LTC Bullet: How to Cure LTC
Wednesday, April 16, 2008
Memphis, TN (LTC Tour Mile 9,425, State #10)
LTC Comment: "Three Cures for What's Ailing Long-Term Care," after the ***news.***
*** FEEDBACK from Steve Moses's 2-hour LTC Graduate Seminar presented yesterday to the Central Arkansas Health Underwriters Association:
"I have never sold LTC coverage but your presentation convinced me there is a need! In fact, I need to buy myself and family members should buy also!" Alanna Scheffer
"What an eye-opening presentation. You are obviously an expert in the field. Thank you for taking the message across the country." Helen Todd
"Very enlightening. I had no idea how this all came about!" Maxine Fricioni
"Thanks for turning on the head lights as we look out the windshield [and not the rear-view mirror] of the LTC car." Michael Ferguson ***
*** GET THE SAME COURSE FOR YOUR MEMBERS. Thanks to the financial support of our LTC Tour coordinating sponsors, we're able to make the 2-hour LTC graduate seminar available free of charge to NAHU and NAIFA chapters all across the country. Check with Damon at 206-283-7036 or firstname.lastname@example.org to schedule your event. Pick a date when the Silver Bullet of Long-Term Care (and I) will be in your area. Consult the LTC Tour's calendar, schedule and itinerary at the top of www.centerltc.com, specifically http://www.centerltc.com/TourCalendar/General.htm#April. Scroll through the months until you find your state (listed by region right below the month). Then look for an open date that fits within the dates and locations already scheduled. ***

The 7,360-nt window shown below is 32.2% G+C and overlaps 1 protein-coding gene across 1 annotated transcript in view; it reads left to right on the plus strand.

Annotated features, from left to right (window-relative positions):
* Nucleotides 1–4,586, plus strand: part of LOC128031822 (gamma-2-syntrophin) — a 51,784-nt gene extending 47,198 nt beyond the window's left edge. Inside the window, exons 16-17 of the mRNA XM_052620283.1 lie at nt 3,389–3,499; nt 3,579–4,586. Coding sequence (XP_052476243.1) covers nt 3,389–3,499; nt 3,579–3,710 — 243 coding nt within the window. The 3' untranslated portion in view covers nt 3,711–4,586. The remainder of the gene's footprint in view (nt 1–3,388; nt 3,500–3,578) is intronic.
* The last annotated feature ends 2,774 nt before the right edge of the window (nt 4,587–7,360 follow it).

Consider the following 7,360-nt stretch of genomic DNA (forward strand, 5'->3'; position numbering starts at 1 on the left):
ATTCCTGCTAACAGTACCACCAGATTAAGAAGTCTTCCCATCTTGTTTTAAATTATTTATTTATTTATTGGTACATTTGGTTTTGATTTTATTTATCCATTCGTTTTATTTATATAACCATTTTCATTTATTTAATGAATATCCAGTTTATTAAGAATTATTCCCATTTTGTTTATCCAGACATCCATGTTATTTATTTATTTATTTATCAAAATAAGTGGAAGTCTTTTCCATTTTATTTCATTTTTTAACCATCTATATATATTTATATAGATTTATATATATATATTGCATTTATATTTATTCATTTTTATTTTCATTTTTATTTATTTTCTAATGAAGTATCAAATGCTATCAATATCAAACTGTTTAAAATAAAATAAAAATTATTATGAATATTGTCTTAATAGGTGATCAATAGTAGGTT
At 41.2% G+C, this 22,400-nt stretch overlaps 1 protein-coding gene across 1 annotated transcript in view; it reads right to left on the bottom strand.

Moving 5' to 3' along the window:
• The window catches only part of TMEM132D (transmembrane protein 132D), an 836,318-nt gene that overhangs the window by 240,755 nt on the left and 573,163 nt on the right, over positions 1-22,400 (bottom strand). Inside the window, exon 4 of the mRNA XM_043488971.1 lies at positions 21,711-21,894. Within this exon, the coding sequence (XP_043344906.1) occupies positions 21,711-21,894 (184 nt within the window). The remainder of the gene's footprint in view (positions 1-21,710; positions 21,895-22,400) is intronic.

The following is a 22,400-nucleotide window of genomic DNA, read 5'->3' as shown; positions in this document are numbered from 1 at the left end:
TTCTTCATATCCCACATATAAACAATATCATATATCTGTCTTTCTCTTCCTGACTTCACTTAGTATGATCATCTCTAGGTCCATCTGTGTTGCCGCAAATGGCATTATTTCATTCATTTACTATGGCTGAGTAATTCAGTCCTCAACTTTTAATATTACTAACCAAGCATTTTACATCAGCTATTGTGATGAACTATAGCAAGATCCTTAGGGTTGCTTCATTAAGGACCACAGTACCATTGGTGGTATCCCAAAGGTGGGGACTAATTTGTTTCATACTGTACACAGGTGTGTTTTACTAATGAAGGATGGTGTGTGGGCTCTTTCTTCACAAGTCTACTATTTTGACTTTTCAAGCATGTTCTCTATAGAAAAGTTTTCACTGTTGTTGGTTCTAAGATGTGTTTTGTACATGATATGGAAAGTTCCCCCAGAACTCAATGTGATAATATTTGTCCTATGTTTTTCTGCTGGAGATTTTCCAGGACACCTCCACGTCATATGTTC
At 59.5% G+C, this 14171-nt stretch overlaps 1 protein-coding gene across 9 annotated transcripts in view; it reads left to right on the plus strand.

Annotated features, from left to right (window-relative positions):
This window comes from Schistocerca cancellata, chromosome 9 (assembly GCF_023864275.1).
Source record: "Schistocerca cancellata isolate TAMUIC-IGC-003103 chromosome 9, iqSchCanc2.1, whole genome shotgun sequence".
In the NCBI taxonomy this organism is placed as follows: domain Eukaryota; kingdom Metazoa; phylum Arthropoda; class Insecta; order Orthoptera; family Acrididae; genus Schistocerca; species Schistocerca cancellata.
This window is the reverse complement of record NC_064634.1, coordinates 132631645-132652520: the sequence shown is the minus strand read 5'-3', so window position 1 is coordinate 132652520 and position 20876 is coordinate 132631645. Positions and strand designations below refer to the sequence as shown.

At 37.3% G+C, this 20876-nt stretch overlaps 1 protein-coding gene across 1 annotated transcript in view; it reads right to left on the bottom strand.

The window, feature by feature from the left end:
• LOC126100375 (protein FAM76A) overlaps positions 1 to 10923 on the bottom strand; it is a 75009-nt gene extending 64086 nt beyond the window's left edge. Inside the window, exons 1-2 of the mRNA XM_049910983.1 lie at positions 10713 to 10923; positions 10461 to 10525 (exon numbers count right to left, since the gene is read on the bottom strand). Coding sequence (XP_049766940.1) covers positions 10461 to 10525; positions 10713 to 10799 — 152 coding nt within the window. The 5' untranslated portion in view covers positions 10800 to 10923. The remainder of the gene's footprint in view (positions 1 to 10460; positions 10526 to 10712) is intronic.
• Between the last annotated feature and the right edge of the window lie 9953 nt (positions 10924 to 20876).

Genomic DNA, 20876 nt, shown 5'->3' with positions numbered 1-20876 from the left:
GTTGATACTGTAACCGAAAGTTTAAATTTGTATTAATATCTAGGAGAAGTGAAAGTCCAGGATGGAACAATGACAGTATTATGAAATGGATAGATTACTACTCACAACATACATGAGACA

*** GET THE FULL DOSE. Alternatively, you can sign up for the full eight-hour LTC Graduate Seminar and watch it online at your leisure. First, watch a free 30-minute Webinar that describes the course at http://www.centerltc.com/WebinarAnnouncingLTCGradSem.wmv. Allow a couple minutes to download. Learn even more about the new online LTC Graduate Seminar at http://www.centerltc.com/LTC_Grad_Seminar/online.htm. Questions or comments? Contact the Center for Long-Term Care Reform at email@example.com or 206-283-7036. You can get the full LTC Graduate Seminar webinar AND a whole year of membership in the Center for Long-Term Care Reform for only $225. Based on the feedback from past attendees and Center members, that is an investment you should recoup very quickly as you help many more people protect themselves against the risk and cost of LTC. ***